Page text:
Posts Tagged - tech-report

Tech Report: Peer-to-Peer Traffic

Date Completed: August 2009

This Tech Report deals with Peer-to-Peer protocols. We start by giving a brief account of history of P2P applications and then cite from some of the P2P traffic measurement studies. P2P traffic identification methods and the recent P2P traffic optimization schemes constitute the core of this report, in which we examine the state-of-the-art in this field.

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Tech Report: BitTorrent

Date Completed: July 2009

BitTorrent protocol has emerged as the most popular P2P protocol over the past years. The core BitTorrent protocol has been designed and implemented by Bram Cohen in 2001.

The protocol is especially useful for distributing large popular files (like open-source operating system distributions) as its performance improves as the number of interested connected peers increases. The way in which BitTorrent operates lessens the burden (hardware costs and bandwidth resources) of servers hosting the files and distributes that burden among all the peers currently connected, reducing costs significantly for original content distributors as a result. Connected peers share the task of serving the content to newly-connected peers and a “tit-for-tat” mechanism ensures fairness among all the peers. This method of content sharing also improves redundancy in the overlay network (formed around that specific content), as a probable malfunctioning of the original content provider does not render the content unavailable. In this Tech Report, we explain the functionality of the BitTorrent protocol and its various system components.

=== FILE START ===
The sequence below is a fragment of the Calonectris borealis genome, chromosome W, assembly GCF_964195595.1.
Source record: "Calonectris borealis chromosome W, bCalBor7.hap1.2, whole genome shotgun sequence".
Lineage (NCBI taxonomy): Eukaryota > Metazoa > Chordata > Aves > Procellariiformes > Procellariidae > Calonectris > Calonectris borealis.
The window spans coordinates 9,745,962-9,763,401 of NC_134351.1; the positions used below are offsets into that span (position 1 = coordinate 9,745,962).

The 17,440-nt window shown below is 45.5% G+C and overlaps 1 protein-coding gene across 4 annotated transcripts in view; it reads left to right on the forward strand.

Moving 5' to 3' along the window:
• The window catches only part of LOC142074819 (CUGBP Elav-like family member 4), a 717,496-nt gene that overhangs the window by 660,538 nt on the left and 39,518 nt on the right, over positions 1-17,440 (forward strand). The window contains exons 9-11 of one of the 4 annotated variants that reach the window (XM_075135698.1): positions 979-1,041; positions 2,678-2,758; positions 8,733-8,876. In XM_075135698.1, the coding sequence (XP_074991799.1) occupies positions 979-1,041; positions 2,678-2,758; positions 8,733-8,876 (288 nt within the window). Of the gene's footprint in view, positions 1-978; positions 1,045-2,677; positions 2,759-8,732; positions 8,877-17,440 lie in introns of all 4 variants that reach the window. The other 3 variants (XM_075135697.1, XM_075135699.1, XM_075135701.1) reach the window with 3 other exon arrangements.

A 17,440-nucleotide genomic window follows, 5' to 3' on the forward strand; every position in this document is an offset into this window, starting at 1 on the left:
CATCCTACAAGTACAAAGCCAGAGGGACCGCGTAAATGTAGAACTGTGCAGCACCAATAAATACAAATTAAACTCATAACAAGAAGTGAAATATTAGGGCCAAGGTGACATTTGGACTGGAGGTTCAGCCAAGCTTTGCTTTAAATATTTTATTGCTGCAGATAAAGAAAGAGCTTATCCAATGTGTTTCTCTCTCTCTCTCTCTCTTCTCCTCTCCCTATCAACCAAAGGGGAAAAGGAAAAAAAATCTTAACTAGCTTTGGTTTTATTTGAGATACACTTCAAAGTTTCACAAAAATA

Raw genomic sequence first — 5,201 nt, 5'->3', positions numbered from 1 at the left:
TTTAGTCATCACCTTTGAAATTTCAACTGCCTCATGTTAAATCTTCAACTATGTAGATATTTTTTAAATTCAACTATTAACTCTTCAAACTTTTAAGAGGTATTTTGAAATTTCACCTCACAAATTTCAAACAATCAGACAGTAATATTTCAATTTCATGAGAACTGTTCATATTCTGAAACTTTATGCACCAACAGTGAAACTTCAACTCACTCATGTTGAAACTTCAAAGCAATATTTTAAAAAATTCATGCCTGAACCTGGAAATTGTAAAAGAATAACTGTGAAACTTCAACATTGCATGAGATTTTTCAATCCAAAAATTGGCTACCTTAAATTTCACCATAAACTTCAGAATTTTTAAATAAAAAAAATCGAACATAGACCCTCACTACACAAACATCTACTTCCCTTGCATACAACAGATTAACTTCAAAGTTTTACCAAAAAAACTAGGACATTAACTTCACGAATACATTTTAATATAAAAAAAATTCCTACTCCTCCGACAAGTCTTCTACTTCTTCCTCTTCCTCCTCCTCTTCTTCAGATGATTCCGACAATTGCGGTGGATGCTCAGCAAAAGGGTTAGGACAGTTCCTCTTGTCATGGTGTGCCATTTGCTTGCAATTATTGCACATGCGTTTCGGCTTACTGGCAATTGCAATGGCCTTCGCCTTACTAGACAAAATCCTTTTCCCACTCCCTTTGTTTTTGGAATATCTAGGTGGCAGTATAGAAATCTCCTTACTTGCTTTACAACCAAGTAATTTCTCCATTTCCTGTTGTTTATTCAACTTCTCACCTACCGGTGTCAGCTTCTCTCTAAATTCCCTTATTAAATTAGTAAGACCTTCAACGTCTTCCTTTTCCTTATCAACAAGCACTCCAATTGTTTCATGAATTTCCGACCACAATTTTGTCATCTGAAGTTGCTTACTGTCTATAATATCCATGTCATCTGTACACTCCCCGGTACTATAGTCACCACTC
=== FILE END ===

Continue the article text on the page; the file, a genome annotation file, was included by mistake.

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Tech Report: Congestion Avoidance and Control

Date Completed: June 2009

In this Tech Report, we start by introducing the principles of congestion control and its importance in the stability of the Internet. We then move on to provide some background information on TCP’s congestion control algorithms as well as on Explicit Congestion Notification (ECN). Afterwards, we explain the concepts behind the major Active Queue Management (AQM) mechanisms and explore their designs. We conclude the report by stating our opinion regarding “fairness” and will reinforce our position by introducing the “re-ECN” initiative.

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Tech Report: IEEE 802.11 and Propagation Modeling: A Survey and a Practical Design Approach

Technical Report, Masood Khosroshahy (2007)

Abstract—Due to known difficulties of researchers in the networking domain regarding experimentation of their ideas in actual networks, network simulators have become indispensable tools for investigating and validating various ideas in all layers of the network. In this survey, we inspect the implementations of IEEE 802.11 PHY-MAC and propagation models of some of the well-known, open-source network simulators. The chosen simulators are: NS-2, OMNeT++, GloMoSim, J-Sim and JiST/SWANS. The study concentrates on the availability and implementation flexibility of MAC modes, physical layer features and propagation models. This survey could help the research community in determining the state-of-the-art of IEEE 802.11 implementations and, to the best of our knowledge, is the first such study published in the open literature. To facilitate the ongoing and future network simulator developments, we also present our design and implementation approaches in successfully developing a prototype of a detailed IEEE 802.11a PHY layer along with the propagation models.

Index Terms—IEEE 802.11, Network Simulators, Propagation Models, WiFi

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